WPSU

Thursday, March 10, 2011

It's the End of the World as We Know It

Smoke, just as forecast.  If tomorrow's weather is "cloudy with a chance of meatballs" I'm really gonna worry.
AMA--ask me anything. Miles Johnson asks, "What about the trip has suprised you? Many things, one being, how little cell phone/internet access there is at the coast! (Which is why you haven't heard from us)

SlowBoat left Charleston Tuesday and anchored overnight in a narrow tidal creek.  After dark the horizon heaved with the uneasy glow of reflected streetlights.  In the morning the weather forecast was, "Temperatures in the 50s, wind from the SE at 15 to 20, knots, chance of smoke."
 Chance of smoke?

We'd heard the predictions the world would end on May 21. But someone must have advanced the date. Clearly, it's the End of the World as We Know It.

The crew spent the morning humming the REM standard.  Then, midmorning, while working inside the boat, got a whiff of something burning, and rushed on deck.

 Cap, at the helm, was calm; the recently refurbished engine was humming smoothly. And the sky was a faint blue--no celestial rain of fire and brimstone in sight.  But the horizon WAS gray and fuzzy.  The local meteorologists had factored into their forecast a controlled burn at a nearby state park.

Checked the news, and it was as unsettling as the weather forecast.  Turmoil at our home institutions. PA Governor Tom Corbett proposes to slash state funding to Penn State by 50 percent.  Vivian Schiller is out at NPR. It's the end of the world as we know it . . .

 . . .  and matching our feelings,  it started to rain, a fine mist.

But then the sun came back, and a rainbow sprouted, impossibly low, across the channel, a wide arch of glowing color,  and the light turned the water to liquid silver, and around a bend a pod of dolphins--seven in all--broke the surface.

They headed toward the boat, looping and leaping, and the crew laughed and pointed to the water next to the stern and said, "I want to see a dolphin RIGHT THERE" . . .  and leapt back shrieking as a dolphin instantly materialized beneath her pointed finger.  It hung there for a moment, rolling sideways as if to contemplate its strange new companion.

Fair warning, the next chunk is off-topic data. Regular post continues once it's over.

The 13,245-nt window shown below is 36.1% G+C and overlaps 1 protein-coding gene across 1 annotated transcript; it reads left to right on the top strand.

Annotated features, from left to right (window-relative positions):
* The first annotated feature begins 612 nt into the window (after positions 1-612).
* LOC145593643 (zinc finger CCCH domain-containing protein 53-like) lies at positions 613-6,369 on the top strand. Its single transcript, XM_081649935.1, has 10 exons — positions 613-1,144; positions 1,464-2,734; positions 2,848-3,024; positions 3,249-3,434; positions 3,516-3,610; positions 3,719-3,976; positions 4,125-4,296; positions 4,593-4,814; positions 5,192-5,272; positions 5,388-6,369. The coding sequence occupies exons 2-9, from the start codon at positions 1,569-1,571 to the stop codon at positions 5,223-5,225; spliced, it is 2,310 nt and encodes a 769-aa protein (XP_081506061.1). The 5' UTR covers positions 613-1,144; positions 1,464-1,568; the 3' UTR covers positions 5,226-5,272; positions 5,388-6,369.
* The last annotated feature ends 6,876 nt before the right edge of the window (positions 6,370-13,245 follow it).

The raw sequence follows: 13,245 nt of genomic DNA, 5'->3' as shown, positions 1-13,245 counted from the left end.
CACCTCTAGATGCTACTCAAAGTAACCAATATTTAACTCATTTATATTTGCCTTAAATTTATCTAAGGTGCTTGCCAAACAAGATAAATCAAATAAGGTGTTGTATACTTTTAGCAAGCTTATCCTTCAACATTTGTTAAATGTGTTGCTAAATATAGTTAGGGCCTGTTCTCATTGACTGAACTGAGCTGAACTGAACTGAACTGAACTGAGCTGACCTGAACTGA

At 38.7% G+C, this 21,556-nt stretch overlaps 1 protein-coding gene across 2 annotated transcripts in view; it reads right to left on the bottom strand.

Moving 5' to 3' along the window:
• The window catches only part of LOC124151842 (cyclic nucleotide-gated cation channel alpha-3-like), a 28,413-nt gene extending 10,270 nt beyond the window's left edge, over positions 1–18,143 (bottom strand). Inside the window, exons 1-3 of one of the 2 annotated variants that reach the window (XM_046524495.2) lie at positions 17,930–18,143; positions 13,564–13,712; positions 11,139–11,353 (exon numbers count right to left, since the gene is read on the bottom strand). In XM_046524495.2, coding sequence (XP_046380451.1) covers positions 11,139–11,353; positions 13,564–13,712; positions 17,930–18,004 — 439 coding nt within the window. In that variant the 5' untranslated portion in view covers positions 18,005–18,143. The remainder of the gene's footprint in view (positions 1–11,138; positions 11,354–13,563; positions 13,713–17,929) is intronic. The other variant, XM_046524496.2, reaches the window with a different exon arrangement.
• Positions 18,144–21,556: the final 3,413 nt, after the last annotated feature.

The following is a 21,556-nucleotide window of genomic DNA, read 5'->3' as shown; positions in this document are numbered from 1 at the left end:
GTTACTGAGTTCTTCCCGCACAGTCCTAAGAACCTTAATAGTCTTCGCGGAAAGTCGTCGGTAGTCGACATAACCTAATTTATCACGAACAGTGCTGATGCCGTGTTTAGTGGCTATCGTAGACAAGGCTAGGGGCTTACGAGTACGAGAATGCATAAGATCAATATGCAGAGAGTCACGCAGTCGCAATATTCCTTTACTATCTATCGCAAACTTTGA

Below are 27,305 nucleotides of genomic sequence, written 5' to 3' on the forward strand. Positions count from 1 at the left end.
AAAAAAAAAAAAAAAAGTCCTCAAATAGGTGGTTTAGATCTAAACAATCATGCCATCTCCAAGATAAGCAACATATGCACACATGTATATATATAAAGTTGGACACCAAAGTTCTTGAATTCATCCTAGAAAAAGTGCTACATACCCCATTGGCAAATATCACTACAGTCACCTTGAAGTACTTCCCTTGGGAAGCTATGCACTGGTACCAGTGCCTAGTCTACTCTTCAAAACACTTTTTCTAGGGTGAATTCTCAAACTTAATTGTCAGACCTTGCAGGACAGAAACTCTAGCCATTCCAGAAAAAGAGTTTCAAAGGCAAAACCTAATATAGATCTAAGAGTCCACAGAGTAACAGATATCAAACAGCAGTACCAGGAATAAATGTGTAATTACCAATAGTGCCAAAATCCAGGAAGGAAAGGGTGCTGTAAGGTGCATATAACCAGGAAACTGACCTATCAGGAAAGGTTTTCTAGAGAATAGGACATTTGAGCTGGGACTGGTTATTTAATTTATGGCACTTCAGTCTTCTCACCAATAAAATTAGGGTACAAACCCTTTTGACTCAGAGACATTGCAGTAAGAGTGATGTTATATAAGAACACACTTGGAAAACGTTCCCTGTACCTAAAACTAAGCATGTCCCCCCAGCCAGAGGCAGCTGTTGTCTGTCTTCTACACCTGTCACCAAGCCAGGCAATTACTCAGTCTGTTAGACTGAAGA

Wait a minute.  Didn't these guys drop by to say "So long, and
thanks for all the fish!" right before Earth was demolished to make way for a hyperspatial express route?
With the day fading, and with strong winds and thunderstorms in the overnight forecast, SlowBoat cruised on by several anchorages, as being not protected enough. Finally, Cap eased into Minim Creek, just south of Georgetown, South Carolina, where a clump of red maples and sumac promised a bit of a windbreak.

Dropped the anchor a bit too close to the muddy bank, and the strong current quickly pushed the boat sideways, toward the shore, and waves were crashing on our beam, and trees were raking the roof, and it seemed certain the dinghy, which had swung between the boat and the shore, would be crushed, and . . . it's the end of the world as we know it . . .

Goosed the engine and grabbed a boat hook and pushed free of shore, and set the stern anchor, and the bow, at last, swung into the wind . . .   And I feel fine.

More photos coming soon.  And AMA. . . your questions, answered!  Plus, a boat recipe

1 comment:

  1. Just looked over your site and read a few of your posts- wow, what a great adventure! And for a good cause, too. I look forward to reading more and checking out the Latts and Atts article. Be safe!

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